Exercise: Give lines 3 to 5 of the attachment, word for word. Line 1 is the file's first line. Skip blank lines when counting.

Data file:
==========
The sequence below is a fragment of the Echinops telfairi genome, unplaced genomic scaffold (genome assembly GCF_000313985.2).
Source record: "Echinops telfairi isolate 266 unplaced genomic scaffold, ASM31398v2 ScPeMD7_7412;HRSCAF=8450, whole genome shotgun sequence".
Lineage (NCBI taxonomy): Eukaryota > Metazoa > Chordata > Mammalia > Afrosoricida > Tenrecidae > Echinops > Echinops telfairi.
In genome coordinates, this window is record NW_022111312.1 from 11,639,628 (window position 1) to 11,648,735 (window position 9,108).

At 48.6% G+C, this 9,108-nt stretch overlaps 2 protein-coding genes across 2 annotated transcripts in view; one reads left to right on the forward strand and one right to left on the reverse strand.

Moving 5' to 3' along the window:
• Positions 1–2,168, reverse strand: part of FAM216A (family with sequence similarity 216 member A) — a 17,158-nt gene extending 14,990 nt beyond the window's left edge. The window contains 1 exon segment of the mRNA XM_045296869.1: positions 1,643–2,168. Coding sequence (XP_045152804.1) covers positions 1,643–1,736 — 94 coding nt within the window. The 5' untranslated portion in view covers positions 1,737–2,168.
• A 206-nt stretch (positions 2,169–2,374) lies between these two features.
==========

Lineage (NCBI taxonomy): Eukaryota > Metazoa > Chordata > Mammalia > Afrosoricida > Tenrecidae > Echinops > Echinops telfairi.
In genome coordinates, this window is record NW_022111312.1 from 11,639,628 (window position 1) to 11,648,735 (window position 9,108).

At 48.6% G+C, this 9,108-nt stretch overlaps 2 protein-coding genes across 2 annotated transcripts in view; one reads left to right on the forward strand and one right to left on the reverse strand.